Route 66 RV Resort in Albuquerque, New Mexico, puts a modern and luxurious twist on a historic road trip. Located off the legendary “Mother Road” (also Interstate 40) the resort brims with state-of-the-art luxuries, including a resort-style pool and luxury sites with 100-amp hookups. Guests can hop on a shuttle to the neighboring Route 66 Casino Hotel, which bustles with slot machines and high-stakes tables.
To the west of Route 66 RV Resort, Albuquerque, the largest city in New Mexico, treats visitors to charming neighborhoods with historical buildings, many from the route’s golden age. There’s also a dynamic art scene and restaurants that serve up the finest Tex-Mex food in the Southwest. Food lovers can discover new flavors from centuries-old recipes passed down through the generations or delve deep into Native American history.
The Route’s Roots
Connecting Chicago and Santa Monica, California, the “Main Street of America” was made famous in part by the homey diners, colorful neon signs and quirky hotels that greeted motorists in every town. Albuquerque was no exception, and the stretch of Route 66 that runs through the city keeps this vibe alive. Along this corridor, which follows Central Avenue through town, several shops and restaurants celebrate the route that has guided motorists across North America since the 1930s.
Visitors can browse the displays of Absolutely Neon, a museum that showcases bright signs in the style of the 40s and 50s. Peckish motorists can take a seat at the Route 66 Diner, serving timeless food inspired by the golden age of cruising. Decorated in the style of a 1950s diner, the eatery’s centerpiece is an old-school lunch counter. Sit on one of the retro turquoise bar stools and order a tall sundae from the waitstaff, dressed in period uniforms.
Several quirky landmarks in the city have a definite Route 66 flavor. Take in a show at the KiMo Theater, built in an art deco-Pueblo revival style that will transport you back to the days of Eisenhower and Marilyn Monroe. You can’t miss the Chevy on a Stick, a classic ‘54 Chevy that sits atop a high arch covered in turquoise blue tile.
Back at the Resort
After a trip into town, visitors can find plenty of ways to relax in Route 66 RV Resort. Each roomy site has picnic tables and fire rings, and the luxury pull-through sites have 16-foot-wide pads. Complimentary golf cart access and propane fuel ensure convenience and comfort for guests. The free Wi-Fi service supports five devices per overnight site. Also onsite are showers, laundry facilities and an exercise room.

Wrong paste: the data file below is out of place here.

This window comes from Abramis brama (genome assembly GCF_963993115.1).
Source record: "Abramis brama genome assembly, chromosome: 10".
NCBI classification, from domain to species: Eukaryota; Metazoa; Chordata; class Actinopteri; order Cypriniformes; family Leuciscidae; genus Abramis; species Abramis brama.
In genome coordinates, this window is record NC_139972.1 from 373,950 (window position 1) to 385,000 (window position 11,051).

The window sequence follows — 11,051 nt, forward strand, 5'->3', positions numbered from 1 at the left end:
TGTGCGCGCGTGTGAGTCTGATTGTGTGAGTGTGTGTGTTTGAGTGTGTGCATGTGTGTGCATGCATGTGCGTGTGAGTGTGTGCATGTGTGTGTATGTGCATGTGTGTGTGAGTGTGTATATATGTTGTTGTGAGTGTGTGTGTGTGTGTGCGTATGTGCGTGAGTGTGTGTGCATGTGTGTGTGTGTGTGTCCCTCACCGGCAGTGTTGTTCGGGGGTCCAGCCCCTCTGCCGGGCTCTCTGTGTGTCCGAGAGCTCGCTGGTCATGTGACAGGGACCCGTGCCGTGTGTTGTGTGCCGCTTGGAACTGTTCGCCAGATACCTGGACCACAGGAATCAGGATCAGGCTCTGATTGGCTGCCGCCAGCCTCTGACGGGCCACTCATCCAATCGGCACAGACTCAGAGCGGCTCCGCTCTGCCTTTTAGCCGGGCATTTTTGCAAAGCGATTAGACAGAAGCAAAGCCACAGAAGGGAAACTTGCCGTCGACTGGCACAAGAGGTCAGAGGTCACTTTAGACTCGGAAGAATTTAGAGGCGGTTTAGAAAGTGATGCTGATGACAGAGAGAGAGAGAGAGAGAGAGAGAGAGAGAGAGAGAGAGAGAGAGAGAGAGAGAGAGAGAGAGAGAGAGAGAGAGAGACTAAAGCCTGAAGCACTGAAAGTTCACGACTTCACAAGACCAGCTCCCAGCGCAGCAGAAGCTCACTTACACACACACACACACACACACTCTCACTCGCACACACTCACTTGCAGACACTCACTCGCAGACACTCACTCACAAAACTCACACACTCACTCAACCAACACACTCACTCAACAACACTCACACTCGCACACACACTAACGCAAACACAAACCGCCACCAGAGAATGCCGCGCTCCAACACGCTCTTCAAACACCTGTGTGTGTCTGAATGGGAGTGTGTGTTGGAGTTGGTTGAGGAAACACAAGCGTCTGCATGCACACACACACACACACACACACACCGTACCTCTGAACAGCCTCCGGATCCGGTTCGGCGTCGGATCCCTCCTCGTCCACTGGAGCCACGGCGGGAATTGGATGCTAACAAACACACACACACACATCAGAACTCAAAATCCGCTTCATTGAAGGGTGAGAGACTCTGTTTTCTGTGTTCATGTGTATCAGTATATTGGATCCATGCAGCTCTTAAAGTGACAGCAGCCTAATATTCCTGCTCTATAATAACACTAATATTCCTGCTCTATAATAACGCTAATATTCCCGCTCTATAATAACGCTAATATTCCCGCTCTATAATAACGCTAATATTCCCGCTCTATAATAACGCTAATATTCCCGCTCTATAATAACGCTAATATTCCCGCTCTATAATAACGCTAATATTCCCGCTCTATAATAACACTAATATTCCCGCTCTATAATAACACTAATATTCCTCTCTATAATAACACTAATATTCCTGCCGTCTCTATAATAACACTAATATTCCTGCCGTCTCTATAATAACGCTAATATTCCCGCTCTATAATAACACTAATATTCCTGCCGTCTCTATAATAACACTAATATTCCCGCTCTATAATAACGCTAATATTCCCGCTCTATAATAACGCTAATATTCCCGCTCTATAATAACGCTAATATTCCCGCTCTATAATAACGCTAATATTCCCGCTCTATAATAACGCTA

Pet owners can take advantage of the dog wash or let their pooches frolic in the two dog parks. Active campers can work up a sweat at the putting greens, pickleball courts, horseshoe pits and sand volleyball courts. Visiting with a group? An open-air rally barn has 16 picnic tables, counter prep space, two sinks and four gas grills for cooking.
Guests can cool off at the resort-style pool with a cabana for lounging and enjoying the open air. A long water slide adds appeal for younger campers.
Entertainment and gaming are just a short walk (or free shuttle ride) away from the Route 66 RV Resort. The Route 66 Casino Hotel has more than 1,300 exciting slot games, table games, a 500-seat bingo room, three lounges and five dining venues. Hungry patrons can sample the world-famous Laguna Burger or take a table at the Thunder Road Steakhouse & Cantina, with an open kitchen and a wide-ranging selection of tequilas. Stadium66 features dozens of large-screen HD TVs; the full restaurant serves breakfast, lunch and dinner. Next door, The Book offers sports betting seven days a week.
Out and About
Outside the city, some of New Mexico’s most famous natural and historic attractions wait. Northeast of town, the Sandia Peak Tramway, the longest aerial tram in the Americas, whisks riders to the top of Sandia Peak for stunning views of the city below.
West of the city, the Acoma Pueblo constitutes one of the oldest continuously inhabited communities in the United States. Residents here estimate their people have lived here for 2,000 years. Visitors can tour the Native American city and peruse exhibits in the museum.